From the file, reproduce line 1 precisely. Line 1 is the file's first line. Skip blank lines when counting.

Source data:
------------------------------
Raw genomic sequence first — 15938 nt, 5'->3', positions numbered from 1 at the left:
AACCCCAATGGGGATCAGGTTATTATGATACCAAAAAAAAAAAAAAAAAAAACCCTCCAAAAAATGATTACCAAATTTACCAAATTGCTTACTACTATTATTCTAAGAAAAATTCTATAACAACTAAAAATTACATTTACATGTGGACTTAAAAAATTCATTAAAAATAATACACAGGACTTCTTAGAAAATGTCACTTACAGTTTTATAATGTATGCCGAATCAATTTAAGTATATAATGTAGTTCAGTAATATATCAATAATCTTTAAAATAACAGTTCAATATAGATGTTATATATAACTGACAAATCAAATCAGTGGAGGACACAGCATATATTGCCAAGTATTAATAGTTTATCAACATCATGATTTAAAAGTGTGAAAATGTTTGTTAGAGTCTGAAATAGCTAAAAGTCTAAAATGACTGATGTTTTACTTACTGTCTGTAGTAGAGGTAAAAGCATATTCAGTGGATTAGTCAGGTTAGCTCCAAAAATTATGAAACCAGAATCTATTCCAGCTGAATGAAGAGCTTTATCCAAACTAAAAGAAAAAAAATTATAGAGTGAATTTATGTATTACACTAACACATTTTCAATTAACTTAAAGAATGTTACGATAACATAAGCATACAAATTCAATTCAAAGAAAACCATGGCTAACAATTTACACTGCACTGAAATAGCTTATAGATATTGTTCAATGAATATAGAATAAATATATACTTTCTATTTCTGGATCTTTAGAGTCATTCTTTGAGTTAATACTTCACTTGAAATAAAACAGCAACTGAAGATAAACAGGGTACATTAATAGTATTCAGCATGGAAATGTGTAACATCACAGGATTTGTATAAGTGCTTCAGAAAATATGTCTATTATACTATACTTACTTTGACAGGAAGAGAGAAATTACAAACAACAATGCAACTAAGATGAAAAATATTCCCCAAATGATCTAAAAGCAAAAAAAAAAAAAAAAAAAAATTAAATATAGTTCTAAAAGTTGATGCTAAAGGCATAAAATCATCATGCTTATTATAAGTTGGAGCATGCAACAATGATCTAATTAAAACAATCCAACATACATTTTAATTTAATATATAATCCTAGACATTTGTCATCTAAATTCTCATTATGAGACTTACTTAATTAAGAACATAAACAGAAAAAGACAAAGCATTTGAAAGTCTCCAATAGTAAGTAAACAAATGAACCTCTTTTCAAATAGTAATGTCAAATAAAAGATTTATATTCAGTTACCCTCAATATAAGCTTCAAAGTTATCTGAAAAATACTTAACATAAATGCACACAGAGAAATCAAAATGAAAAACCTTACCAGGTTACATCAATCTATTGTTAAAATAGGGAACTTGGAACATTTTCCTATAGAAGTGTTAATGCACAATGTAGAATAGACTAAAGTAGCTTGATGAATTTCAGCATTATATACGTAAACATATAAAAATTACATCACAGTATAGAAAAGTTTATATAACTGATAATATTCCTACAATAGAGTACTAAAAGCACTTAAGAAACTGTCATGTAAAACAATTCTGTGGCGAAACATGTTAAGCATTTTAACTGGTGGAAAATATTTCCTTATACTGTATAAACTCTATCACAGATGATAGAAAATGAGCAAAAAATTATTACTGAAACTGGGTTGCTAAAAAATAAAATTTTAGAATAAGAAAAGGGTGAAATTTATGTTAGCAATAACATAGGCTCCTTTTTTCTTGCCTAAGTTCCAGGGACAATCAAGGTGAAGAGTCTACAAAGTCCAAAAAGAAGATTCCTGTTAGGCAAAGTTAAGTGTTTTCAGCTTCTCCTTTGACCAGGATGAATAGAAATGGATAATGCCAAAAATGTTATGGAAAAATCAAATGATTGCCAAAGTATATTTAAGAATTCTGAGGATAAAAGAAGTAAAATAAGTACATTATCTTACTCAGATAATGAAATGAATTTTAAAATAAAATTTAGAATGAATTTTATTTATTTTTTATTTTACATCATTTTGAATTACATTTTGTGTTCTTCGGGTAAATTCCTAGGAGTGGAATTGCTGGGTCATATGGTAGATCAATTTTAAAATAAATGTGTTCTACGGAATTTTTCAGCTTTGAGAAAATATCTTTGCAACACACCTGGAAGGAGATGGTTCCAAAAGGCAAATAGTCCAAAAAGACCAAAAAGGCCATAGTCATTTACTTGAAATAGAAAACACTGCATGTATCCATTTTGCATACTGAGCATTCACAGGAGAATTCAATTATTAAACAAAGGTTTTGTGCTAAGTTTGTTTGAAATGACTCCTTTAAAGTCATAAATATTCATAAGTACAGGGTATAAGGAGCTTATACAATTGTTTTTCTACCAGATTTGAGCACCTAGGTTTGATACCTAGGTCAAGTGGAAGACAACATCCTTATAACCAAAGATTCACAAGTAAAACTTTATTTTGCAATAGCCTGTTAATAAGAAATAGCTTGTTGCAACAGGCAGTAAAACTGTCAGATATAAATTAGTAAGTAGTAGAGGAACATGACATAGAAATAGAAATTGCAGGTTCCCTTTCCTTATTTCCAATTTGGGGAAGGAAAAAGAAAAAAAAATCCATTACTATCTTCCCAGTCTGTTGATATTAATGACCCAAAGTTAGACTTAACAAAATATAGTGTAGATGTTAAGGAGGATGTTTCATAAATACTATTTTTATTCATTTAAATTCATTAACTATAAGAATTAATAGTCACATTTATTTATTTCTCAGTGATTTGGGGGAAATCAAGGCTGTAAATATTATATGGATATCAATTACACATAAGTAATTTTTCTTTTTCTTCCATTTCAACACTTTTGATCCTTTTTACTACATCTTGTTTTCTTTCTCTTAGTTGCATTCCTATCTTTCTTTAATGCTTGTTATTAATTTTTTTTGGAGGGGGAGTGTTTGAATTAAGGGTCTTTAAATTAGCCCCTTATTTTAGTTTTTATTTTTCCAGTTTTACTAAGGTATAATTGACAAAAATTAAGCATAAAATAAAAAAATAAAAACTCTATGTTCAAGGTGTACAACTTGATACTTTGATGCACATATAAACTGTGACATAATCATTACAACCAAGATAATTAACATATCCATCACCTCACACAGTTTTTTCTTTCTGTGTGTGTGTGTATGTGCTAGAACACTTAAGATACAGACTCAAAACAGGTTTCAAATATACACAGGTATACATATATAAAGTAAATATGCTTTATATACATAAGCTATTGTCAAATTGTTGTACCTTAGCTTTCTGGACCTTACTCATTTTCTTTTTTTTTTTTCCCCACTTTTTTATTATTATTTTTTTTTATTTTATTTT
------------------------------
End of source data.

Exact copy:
Raw genomic sequence first — 15938 nt, 5'->3', positions numbered from 1 at the left: